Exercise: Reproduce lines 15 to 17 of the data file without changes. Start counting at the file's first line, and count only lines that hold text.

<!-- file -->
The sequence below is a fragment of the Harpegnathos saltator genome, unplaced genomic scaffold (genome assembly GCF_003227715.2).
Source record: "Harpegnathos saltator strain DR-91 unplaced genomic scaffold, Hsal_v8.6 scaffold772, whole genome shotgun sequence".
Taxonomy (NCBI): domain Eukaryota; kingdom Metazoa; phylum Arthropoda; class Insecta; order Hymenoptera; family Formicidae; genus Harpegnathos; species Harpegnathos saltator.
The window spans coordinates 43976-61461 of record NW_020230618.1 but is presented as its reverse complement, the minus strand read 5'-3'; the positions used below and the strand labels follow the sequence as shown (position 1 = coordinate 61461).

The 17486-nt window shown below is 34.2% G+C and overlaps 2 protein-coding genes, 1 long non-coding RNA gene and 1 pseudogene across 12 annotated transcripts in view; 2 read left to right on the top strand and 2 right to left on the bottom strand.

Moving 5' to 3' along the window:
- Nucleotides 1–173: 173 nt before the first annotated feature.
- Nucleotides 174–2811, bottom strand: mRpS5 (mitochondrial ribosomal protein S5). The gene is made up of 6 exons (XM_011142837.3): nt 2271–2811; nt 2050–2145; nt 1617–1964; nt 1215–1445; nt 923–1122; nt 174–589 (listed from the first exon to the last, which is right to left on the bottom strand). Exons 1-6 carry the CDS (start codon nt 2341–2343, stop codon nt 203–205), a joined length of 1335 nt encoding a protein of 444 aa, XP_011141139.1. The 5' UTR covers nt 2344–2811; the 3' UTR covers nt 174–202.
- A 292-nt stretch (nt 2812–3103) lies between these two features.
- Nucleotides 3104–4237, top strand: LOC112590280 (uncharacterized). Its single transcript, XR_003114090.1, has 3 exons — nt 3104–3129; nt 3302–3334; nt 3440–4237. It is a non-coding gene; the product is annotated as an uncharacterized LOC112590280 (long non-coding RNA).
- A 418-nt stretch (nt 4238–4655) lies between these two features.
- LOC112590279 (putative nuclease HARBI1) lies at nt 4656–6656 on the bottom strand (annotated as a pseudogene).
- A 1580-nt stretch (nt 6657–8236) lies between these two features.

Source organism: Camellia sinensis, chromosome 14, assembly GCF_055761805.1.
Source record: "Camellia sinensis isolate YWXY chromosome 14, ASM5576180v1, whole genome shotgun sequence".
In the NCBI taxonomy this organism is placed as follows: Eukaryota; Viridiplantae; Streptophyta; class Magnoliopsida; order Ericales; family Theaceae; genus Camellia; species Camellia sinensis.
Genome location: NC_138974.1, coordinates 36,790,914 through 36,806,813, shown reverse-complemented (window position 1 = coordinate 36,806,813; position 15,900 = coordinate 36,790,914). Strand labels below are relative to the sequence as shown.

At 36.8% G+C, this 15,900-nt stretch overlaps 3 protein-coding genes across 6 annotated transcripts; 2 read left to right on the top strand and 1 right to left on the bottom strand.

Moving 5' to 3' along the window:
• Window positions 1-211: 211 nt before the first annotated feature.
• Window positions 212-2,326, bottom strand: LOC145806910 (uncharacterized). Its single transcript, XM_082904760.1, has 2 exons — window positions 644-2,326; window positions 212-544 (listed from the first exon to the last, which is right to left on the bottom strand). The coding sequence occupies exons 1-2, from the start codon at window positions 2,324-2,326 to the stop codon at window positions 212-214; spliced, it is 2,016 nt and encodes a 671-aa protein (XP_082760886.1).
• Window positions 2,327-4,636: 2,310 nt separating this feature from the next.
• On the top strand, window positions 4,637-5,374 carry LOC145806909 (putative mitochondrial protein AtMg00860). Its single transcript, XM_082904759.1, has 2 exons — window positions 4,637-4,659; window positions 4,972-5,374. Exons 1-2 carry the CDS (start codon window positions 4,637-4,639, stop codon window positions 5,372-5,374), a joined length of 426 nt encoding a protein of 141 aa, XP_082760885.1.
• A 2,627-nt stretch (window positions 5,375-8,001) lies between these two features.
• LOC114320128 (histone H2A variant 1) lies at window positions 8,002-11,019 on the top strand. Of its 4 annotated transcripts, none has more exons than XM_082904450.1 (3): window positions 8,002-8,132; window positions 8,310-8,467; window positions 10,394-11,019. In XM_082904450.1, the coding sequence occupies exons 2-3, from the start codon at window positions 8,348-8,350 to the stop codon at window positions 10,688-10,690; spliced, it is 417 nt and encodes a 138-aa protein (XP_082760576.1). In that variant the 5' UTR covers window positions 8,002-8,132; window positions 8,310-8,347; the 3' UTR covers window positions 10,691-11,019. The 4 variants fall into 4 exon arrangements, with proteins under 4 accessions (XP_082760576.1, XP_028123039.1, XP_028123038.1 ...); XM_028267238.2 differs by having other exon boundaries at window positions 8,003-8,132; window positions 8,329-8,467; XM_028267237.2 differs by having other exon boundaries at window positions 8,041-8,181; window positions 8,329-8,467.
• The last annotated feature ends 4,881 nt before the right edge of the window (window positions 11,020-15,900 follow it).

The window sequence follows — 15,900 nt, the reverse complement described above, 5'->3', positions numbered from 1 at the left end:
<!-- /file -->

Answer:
Source record: "Camellia sinensis isolate YWXY chromosome 14, ASM5576180v1, whole genome shotgun sequence".
In the NCBI taxonomy this organism is placed as follows: Eukaryota; Viridiplantae; Streptophyta; class Magnoliopsida; order Ericales; family Theaceae; genus Camellia; species Camellia sinensis.
Genome location: NC_138974.1, coordinates 36,790,914 through 36,806,813, shown reverse-complemented (window position 1 = coordinate 36,806,813; position 15,900 = coordinate 36,790,914). Strand labels below are relative to the sequence as shown.